Highfields Amateur Radio Club
Innovators Pages.
Heinrich Rudolf Hertz
Heinrich Rudolf Hertz.
1857 - 1894.

Heinrich Rudolf Hertz was born in Hamburg, Germany on February 22, 1857 to Gustav Ferdinand Hertz, an advisor in Hamburg, and Anna Elisabeth Pfefferkorn, the daughter of a doctor.

While going to school at the University of Hamburg, he showed an aptitude for sciences and languages. He studied sciences and engineering in the German cities of Dresden, Munich and Berlin. He obtained his PhD in 1880 and in 1883 he took a post as a lecturer in theoretical physics at the University of Kiel. In 1885 he became a full professor at the University of Karlsruhe where he discovered electromagnetic waves.

In 1886, Hertz developed a dipole antenna. This antenna is a center-fed driven element for transmitting or receiving radio frequency energy. These antennas are the simplest practical antennas from a theoretical point of view.

In 1887, he made observations of the photoelectric effect and of the production and reception of electromagnetic (EM) waves, published in the journal Annalen der Physik (Annals of physics).

His receiver consisted of a coil with a spark gap, whereupon a spark would be seen upon detection of EM waves. He placed the apparatus in a darkened box in order to see the spark better; he observed, however, that the maximum spark length was reduced when in the box. A glass panel placed between the source of EM waves and the receiver absorbed the ultraviolet radiation that assisted the electrons in jumping across the gap.When removed, the spark length would increase. He observed no decrease in spark length when he substituted quartz for glass, as quartz does not absorb UV radiation. Hertz concluded his months of investigation and reported the results obtained. He did not further pursue investigation of this effect, nor did he make any attempt at explaining how the observed phenomenon was brought about.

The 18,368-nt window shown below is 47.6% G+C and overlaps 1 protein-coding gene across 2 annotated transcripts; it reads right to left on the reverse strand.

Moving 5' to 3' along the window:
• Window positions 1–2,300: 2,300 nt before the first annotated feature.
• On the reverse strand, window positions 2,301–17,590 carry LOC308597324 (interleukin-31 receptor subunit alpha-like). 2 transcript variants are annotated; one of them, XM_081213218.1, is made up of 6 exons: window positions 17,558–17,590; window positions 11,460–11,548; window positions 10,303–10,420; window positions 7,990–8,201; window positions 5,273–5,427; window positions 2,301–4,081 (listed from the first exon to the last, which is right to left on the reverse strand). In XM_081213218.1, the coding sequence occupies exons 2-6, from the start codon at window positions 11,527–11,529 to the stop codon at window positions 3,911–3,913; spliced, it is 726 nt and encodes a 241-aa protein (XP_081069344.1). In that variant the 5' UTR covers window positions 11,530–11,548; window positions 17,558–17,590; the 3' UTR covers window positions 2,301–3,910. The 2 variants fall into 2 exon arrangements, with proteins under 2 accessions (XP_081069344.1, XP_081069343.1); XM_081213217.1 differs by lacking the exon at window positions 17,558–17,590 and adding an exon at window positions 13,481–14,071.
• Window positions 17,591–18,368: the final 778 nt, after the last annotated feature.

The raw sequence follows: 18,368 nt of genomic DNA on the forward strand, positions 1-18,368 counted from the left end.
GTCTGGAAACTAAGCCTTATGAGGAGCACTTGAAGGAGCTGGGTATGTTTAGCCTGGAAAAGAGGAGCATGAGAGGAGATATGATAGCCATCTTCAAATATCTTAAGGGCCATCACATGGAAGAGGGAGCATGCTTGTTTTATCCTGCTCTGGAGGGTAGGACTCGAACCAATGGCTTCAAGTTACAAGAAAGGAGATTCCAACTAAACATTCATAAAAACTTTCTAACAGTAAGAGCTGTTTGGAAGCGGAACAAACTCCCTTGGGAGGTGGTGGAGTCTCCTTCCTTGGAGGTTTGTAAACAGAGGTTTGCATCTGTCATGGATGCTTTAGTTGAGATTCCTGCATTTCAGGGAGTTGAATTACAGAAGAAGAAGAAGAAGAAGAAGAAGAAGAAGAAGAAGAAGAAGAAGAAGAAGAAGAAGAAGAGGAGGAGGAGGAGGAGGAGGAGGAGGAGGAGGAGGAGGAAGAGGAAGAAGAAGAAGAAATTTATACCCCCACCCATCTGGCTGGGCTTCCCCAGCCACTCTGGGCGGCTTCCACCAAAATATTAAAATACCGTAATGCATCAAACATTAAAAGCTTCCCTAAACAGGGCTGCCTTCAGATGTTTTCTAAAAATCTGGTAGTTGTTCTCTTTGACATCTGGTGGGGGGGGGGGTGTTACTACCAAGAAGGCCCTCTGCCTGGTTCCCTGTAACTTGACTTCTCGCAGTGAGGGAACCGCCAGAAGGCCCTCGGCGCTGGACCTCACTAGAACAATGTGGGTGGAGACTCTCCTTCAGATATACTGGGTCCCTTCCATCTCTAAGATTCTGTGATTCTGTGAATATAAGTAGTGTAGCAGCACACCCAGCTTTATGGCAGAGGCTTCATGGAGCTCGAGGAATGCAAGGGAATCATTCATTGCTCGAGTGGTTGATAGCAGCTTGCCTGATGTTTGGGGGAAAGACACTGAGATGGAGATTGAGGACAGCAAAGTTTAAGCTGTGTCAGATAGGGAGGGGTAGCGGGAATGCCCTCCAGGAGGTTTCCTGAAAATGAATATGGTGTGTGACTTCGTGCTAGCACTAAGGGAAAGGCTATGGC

In his laboratory Hertz experimented with radio waves. He used a Ruhmkorff coil-driven spark gap and one meter wire pair as a radiator. Capacity spheres were present at the ends for circuit resonance adjustments. His receiver was a simple half-wave dipole antenna for shortwaves.

He is quoted as saying: 'I do not think that the wireless waves I have discovered will have any practical application'.

In 1892, an infection was diagnosed (after a bout of severe migraines) and Hertz underwent some operations to correct the illness. He died of blood poisoning on January 1, 1894 at the age of 36 in Bonn, Germany.

In 1930 the SI unit for frequency, hertz (Hz), was established in his honour by the IEC. It is defined as 'a measurement of the number of times that a repeated event occurs per unit of time (also called 'cycles per sec' (cps))'.

In 1969, in what was then East Germany, there was cast a Heinrich Hertz memorial medal.

In 1987 the IEEE established the Heinrich Hertz Medal for outstanding achievements in Hertzian waves. It is presented annually to an individual for achievements which are theoretical or experimental in nature.

A crater that lies on the far side of the Moon, just behind the eastern limb, is also named in his honour.

Innovators Index. or Sitemap.